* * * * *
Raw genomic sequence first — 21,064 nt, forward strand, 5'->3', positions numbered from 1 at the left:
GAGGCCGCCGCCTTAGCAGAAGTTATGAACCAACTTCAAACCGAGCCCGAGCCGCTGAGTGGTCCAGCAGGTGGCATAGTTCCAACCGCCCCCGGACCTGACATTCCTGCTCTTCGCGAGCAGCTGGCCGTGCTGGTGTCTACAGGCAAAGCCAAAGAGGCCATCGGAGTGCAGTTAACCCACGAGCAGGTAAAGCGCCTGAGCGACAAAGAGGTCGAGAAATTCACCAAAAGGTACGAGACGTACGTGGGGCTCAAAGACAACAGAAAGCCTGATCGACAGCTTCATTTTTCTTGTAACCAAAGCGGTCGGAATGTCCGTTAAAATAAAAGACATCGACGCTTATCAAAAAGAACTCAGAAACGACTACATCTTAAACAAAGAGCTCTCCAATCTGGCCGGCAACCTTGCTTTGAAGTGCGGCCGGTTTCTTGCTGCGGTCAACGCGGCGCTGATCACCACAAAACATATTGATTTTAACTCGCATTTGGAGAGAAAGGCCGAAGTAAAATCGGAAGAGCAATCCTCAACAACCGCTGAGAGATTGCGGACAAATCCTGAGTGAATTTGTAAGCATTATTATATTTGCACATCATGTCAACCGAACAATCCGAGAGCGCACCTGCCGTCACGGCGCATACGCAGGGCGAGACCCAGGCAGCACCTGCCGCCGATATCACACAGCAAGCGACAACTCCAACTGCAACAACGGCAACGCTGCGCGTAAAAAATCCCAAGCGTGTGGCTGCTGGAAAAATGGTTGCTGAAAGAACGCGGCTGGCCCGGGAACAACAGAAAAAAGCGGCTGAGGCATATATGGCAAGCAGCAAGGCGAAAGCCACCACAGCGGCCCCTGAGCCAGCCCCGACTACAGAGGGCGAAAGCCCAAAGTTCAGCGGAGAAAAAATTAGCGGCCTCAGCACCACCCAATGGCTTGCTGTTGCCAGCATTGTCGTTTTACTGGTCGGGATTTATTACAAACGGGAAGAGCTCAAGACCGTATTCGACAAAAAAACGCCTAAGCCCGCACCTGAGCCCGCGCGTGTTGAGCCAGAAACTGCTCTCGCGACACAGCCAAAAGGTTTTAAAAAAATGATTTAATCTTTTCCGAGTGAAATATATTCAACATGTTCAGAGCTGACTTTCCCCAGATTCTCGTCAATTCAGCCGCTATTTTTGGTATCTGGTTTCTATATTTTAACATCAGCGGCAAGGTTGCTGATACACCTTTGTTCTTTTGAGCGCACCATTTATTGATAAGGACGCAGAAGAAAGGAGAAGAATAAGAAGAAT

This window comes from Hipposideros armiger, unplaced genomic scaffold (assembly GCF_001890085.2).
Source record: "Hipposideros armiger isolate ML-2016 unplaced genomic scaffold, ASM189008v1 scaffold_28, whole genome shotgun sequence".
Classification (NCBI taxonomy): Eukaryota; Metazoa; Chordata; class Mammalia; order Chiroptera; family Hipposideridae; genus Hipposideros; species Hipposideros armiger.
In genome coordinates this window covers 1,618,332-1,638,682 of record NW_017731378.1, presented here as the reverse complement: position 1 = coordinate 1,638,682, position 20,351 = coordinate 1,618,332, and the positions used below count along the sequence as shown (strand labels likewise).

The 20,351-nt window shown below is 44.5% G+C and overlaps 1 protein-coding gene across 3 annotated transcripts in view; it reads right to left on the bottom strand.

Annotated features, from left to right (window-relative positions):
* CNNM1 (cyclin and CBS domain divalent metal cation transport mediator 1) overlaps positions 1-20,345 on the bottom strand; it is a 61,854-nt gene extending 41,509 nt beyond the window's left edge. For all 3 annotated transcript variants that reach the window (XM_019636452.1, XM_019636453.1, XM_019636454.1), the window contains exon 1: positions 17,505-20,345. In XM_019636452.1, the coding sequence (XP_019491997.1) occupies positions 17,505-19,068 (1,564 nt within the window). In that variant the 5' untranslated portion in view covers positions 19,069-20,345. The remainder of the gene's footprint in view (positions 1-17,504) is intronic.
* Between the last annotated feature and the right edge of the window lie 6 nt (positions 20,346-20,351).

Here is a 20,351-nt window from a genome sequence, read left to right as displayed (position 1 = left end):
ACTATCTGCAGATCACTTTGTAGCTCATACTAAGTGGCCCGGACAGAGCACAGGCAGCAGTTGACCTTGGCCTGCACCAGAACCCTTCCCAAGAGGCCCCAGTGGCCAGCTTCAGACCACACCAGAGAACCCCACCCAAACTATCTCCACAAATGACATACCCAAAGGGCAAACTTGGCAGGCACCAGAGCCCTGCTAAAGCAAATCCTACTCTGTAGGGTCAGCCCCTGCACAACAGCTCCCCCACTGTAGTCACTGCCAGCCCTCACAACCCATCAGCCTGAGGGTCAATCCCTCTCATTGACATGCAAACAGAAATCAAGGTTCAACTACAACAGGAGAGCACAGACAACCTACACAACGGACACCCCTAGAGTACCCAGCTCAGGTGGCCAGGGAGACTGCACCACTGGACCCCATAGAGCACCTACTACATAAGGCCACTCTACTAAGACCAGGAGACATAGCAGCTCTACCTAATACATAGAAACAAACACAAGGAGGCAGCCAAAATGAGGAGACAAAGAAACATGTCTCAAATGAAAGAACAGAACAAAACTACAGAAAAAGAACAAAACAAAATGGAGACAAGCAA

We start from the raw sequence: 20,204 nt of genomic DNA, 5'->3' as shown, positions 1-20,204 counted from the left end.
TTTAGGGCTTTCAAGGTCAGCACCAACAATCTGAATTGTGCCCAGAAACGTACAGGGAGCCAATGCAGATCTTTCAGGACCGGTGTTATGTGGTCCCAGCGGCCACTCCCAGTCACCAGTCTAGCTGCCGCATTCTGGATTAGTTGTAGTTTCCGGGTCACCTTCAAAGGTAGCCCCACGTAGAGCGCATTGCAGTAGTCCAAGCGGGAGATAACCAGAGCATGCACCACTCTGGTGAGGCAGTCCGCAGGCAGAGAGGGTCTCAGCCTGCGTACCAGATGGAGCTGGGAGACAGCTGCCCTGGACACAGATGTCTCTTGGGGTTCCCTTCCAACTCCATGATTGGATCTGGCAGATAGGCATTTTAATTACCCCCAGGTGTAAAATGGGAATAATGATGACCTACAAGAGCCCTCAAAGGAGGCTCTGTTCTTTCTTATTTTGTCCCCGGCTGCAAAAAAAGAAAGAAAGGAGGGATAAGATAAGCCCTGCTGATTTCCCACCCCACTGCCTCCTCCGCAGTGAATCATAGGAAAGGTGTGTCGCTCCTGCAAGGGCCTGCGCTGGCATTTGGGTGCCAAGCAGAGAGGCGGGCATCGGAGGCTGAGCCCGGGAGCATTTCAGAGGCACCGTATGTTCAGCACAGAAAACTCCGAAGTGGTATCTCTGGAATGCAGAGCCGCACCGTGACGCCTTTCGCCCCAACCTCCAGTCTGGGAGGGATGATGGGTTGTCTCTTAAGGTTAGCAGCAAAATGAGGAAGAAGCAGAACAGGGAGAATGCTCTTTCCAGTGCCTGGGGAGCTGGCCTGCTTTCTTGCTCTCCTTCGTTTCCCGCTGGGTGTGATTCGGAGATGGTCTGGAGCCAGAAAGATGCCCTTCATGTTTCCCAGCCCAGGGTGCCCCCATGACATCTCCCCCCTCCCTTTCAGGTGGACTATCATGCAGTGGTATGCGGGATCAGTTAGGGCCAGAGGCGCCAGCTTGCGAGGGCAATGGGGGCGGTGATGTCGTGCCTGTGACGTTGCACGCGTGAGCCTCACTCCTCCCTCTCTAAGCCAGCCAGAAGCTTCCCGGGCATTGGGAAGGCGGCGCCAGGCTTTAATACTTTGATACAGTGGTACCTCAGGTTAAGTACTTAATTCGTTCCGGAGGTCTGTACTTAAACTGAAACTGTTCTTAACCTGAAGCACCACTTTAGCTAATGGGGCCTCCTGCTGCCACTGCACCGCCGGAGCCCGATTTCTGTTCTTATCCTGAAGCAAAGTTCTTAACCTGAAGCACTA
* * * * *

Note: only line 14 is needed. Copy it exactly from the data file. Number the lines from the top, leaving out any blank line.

TTTAGGGCTTTCAAGGTCAGCACCAACAATCTGAATTGTGCCCAGAAACGTACAGGGAGCCAATGCAGATCTTTCAGGACCGGTGTTATGTGGTCCCAGCGGCCACTCCCAGTCACCAGTCTAGCTGCCGCATTCTGGATTAGTTGTAGTTTCCGGGTCACCTTCAAAGGTAGCCCCACGTAGAGCGCATTGCAGTAGTCCAAGCGGGAGATAACCAGAGCATGCACCACTCTGGTGAGGCAGTCCGCAGGCAGAGAGGGTCTCAGCCTGCGTACCAGATGGAGCTGGGAGACAGCTGCCCTGGACACAGATGTCTCTTGGGGTTCCCTTCCAACTCCATGATTGGATCTGGCAGATAGGCATTTTAATTACCCCCAGGTGTAAAATGGGAATAATGATGACCTACAAGAGCCCTCAAAGGAGGCTCTGTTCTTTCTTATTTTGTCCCCGGCTGCAAAAAAAGAAAGAAAGGAGGGATAAGATAAGCCCTGCTGATTTCCCACCCCACTGCCTCCTCCGCAGTGAATCATAGGAAAGGTGTGTCGCTCCTGCAAGGGCCTGCGCTGGCATTTGGGTGCCAAGCAGAGAGGCGGGCATCGGAGGCTGAGCCCGGGAGCATTTCAGAGGCACCGTATGTTCAGCACAGAAAACTCCGAAGTGGTATCTCTGGAATGCAGAGCCGCACCGTGACGCCTTTCGCCCCAACCTCCAGTCTGGGAGGGATGATGGGTTGTCTCTTAAGGTTAGCAGCAAAATGAGGAAGAAGCAGAACAGGGAGAATGCTCTTTCCAGTGCCTGGGGAGCTGGCCTGCTTTCTTGCTCTCCTTCGTTTCCCGCTGGGTGTGATTCGGAGATGGTCTGGAGCCAGAAAGATGCCCTTCATGTTTCCCAGCCCAGGGTGCCCCCATGACATCTCCCCCCTCCCTTTCAGGTGGACTATCATGCAGTGGTATGCGGGATCAGTTAGGGCCAGAGGCGCCAGCTTGCGAGGGCAATGGGGGCGGTGATGTCGTGCCTGTGACGTTGCACGCGTGAGCCTCACTCCTCCCTCTCTAAGCCAGCCAGAAGCTTCCCGGGCATTGGGAAGGCGGCGCCAGGCTTTAATACTTTGATACAGTGGTACCTCAGGTTAAGTACTTAATTCGTTCCGGAGGTCTGTACTTAAACTGAAACTGTTCTTAACCTGAAGCACCACTTTAGCTAATGGGGCCTCCTGCTGCCACTGCACCGCCGGAGCCCGATTTCTGTTCTTATCCTGAAGCAAAGTTCTTAACCTGAAGCACTA